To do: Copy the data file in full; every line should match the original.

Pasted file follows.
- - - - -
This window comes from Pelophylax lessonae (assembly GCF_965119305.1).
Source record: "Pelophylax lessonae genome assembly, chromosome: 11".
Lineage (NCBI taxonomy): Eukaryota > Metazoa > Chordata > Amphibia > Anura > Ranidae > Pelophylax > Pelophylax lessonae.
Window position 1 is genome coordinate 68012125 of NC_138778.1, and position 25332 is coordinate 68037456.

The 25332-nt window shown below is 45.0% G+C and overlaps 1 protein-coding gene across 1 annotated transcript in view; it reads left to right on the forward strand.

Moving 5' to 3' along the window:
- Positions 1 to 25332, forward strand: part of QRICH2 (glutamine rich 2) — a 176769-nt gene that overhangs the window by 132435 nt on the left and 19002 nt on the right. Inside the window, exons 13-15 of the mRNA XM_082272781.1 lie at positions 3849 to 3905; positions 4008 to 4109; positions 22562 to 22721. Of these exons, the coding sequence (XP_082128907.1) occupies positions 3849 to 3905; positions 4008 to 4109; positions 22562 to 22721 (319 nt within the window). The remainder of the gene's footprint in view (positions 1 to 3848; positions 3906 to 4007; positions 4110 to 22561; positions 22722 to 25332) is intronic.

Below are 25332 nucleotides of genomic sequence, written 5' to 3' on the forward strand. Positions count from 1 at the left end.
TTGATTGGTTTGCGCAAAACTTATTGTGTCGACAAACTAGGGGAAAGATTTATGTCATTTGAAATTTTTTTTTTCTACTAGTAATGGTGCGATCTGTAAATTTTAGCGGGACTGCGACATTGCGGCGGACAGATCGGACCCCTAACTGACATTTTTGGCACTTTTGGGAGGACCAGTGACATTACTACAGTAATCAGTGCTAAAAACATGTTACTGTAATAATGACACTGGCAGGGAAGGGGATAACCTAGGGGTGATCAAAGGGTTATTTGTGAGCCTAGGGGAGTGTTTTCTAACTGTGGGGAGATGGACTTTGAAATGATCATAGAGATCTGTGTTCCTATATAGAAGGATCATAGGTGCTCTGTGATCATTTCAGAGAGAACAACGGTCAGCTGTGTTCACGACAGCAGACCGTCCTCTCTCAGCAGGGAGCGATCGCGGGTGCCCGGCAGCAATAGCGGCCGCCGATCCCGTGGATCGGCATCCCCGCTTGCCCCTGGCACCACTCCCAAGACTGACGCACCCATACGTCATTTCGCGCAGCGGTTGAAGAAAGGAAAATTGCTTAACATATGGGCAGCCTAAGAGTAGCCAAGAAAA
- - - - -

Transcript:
This window comes from Pelophylax lessonae (assembly GCF_965119305.1).
Source record: "Pelophylax lessonae genome assembly, chromosome: 11".
Lineage (NCBI taxonomy): Eukaryota > Metazoa > Chordata > Amphibia > Anura > Ranidae > Pelophylax > Pelophylax lessonae.
Window position 1 is genome coordinate 68012125 of NC_138778.1, and position 25332 is coordinate 68037456.

The 25332-nt window shown below is 45.0% G+C and overlaps 1 protein-coding gene across 1 annotated transcript in view; it reads left to right on the forward strand.

Moving 5' to 3' along the window:
- Positions 1 to 25332, forward strand: part of QRICH2 (glutamine rich 2) — a 176769-nt gene that overhangs the window by 132435 nt on the left and 19002 nt on the right. Inside the window, exons 13-15 of the mRNA XM_082272781.1 lie at positions 3849 to 3905; positions 4008 to 4109; positions 22562 to 22721. Of these exons, the coding sequence (XP_082128907.1) occupies positions 3849 to 3905; positions 4008 to 4109; positions 22562 to 22721 (319 nt within the window). The remainder of the gene's footprint in view (positions 1 to 3848; positions 3906 to 4007; positions 4110 to 22561; positions 22722 to 25332) is intronic.

Below are 25332 nucleotides of genomic sequence, written 5' to 3' on the forward strand. Positions count from 1 at the left end.
TTGATTGGTTTGCGCAAAACTTATTGTGTCGACAAACTAGGGGAAAGATTTATGTCATTTGAAATTTTTTTTTTCTACTAGTAATGGTGCGATCTGTAAATTTTAGCGGGACTGCGACATTGCGGCGGACAGATCGGACCCCTAACTGACATTTTTGGCACTTTTGGGAGGACCAGTGACATTACTACAGTAATCAGTGCTAAAAACATGTTACTGTAATAATGACACTGGCAGGGAAGGGGATAACCTAGGGGTGATCAAAGGGTTATTTGTGAGCCTAGGGGAGTGTTTTCTAACTGTGGGGAGATGGACTTTGAAATGATCATAGAGATCTGTGTTCCTATATAGAAGGATCATAGGTGCTCTGTGATCATTTCAGAGAGAACAACGGTCAGCTGTGTTCACGACAGCAGACCGTCCTCTCTCAGCAGGGAGCGATCGCGGGTGCCCGGCAGCAATAGCGGCCGCCGATCCCGTGGATCGGCATCCCCGCTTGCCCCTGGCACCACTCCCAAGACTGACGCACCCATACGTCATTTCGCGCAGCGGTTGAAGAAAGGAAAATTGCTTAACATATGGGCAGCCTAAGAGTAGCCAAGAAAA